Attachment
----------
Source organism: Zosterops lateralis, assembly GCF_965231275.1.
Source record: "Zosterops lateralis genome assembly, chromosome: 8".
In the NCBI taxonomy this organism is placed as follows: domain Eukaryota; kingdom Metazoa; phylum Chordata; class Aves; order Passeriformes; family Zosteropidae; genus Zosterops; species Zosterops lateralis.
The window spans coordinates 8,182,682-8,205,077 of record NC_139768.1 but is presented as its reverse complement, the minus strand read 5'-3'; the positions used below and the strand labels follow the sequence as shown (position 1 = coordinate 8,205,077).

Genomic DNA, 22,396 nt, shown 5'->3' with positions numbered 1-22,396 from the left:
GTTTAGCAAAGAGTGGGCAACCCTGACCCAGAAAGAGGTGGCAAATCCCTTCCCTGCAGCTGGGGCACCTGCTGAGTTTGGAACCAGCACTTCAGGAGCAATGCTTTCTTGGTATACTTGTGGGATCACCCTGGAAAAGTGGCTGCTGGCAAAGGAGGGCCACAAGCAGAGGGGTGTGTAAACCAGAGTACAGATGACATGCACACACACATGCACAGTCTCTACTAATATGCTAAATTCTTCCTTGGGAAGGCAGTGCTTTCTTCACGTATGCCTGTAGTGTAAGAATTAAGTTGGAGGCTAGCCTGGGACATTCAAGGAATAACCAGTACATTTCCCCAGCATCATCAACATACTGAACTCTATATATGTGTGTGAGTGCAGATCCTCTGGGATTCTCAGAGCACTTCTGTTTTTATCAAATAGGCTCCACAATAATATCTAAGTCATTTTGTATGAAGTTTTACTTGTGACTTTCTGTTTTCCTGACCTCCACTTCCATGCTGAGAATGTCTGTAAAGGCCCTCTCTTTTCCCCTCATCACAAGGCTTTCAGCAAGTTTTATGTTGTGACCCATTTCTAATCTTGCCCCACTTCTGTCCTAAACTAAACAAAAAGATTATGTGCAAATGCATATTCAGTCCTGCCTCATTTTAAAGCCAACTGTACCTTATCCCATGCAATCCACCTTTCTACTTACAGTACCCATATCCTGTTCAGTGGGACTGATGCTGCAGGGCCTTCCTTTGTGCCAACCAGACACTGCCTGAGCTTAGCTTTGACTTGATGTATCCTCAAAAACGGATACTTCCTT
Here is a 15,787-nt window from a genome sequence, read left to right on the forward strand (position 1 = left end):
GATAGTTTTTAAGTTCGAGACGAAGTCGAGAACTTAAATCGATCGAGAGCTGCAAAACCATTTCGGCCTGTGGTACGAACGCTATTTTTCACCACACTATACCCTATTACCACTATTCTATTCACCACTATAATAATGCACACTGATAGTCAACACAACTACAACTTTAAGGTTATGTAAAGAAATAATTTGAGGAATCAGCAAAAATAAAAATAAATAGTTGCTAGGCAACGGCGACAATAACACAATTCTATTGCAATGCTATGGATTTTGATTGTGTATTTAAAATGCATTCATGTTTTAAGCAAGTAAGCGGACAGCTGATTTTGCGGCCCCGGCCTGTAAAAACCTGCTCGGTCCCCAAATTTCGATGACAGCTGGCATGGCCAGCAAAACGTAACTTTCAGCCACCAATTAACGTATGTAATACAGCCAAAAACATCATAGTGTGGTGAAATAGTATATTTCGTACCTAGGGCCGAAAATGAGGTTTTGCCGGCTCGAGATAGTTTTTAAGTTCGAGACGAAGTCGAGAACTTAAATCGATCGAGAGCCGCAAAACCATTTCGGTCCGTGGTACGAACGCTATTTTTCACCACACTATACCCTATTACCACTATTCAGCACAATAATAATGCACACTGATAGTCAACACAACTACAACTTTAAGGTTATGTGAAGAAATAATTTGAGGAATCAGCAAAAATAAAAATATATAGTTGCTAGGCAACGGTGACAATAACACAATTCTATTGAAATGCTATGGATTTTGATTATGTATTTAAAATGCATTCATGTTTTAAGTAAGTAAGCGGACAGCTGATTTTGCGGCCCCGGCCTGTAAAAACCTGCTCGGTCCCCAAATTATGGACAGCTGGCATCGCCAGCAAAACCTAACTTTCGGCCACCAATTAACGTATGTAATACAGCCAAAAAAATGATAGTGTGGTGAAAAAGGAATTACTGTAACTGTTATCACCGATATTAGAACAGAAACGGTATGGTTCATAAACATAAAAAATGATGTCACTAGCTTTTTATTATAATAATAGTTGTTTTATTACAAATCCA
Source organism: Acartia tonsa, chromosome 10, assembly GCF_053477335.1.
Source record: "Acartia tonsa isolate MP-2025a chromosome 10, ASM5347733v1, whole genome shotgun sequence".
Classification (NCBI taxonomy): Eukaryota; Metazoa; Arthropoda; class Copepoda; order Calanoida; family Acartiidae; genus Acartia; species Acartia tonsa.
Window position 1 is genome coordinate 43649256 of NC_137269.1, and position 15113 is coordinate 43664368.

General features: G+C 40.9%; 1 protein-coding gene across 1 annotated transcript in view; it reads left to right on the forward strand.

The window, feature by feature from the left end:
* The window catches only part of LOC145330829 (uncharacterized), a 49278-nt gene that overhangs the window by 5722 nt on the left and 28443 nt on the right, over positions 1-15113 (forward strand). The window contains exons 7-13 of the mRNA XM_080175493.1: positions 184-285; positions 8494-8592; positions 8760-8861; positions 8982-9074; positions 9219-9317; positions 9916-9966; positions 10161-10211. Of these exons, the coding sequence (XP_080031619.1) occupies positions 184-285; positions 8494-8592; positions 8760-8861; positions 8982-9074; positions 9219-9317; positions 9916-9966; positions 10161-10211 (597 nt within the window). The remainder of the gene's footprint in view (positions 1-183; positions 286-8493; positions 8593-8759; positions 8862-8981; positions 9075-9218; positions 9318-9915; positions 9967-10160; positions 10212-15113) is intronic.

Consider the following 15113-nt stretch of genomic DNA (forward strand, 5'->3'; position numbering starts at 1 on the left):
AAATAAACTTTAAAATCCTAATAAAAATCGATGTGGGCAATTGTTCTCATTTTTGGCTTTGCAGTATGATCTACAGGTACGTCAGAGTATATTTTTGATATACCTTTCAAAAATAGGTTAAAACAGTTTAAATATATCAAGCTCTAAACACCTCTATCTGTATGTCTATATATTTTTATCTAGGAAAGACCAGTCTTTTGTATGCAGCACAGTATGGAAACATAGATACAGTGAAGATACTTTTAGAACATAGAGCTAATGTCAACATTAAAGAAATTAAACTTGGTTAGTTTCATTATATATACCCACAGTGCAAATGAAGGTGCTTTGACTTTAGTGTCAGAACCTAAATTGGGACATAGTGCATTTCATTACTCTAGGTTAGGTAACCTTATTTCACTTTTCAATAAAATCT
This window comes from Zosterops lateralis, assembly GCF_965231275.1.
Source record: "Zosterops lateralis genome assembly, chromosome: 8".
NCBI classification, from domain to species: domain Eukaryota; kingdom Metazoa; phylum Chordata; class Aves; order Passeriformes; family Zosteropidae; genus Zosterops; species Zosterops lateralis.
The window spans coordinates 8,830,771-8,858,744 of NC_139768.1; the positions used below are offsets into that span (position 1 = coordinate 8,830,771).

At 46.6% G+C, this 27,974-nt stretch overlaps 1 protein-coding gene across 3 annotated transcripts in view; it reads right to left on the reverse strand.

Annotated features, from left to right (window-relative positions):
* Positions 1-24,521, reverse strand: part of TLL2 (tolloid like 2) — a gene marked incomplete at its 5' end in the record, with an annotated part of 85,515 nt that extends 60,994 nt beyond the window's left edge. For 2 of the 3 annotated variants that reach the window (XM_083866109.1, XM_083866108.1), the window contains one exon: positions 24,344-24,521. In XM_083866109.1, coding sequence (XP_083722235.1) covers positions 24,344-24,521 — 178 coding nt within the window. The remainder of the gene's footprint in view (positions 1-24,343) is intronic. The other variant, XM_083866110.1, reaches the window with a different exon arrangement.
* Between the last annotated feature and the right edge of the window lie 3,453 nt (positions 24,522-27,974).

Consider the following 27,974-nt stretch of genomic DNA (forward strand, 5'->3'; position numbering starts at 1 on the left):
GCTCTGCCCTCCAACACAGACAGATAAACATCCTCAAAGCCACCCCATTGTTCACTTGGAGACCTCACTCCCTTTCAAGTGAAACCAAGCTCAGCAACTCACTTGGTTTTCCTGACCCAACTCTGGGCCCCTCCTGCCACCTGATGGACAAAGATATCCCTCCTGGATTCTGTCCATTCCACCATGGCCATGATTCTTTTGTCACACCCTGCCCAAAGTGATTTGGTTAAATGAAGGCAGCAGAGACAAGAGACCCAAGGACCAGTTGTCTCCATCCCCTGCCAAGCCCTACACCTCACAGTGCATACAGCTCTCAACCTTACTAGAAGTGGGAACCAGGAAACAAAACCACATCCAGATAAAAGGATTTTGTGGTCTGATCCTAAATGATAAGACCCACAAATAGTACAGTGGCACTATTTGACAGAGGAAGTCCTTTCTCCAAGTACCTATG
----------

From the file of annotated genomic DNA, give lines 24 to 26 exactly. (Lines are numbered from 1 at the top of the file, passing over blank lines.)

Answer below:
* Positions 1-24,521, reverse strand: part of TLL2 (tolloid like 2) — a gene marked incomplete at its 5' end in the record, with an annotated part of 85,515 nt that extends 60,994 nt beyond the window's left edge. For 2 of the 3 annotated variants that reach the window (XM_083866109.1, XM_083866108.1), the window contains one exon: positions 24,344-24,521. In XM_083866109.1, coding sequence (XP_083722235.1) covers positions 24,344-24,521 — 178 coding nt within the window. The remainder of the gene's footprint in view (positions 1-24,343) is intronic. The other variant, XM_083866110.1, reaches the window with a different exon arrangement.
* Between the last annotated feature and the right edge of the window lie 3,453 nt (positions 24,522-27,974).

Consider the following 27,974-nt stretch of genomic DNA (forward strand, 5'->3'; position numbering starts at 1 on the left):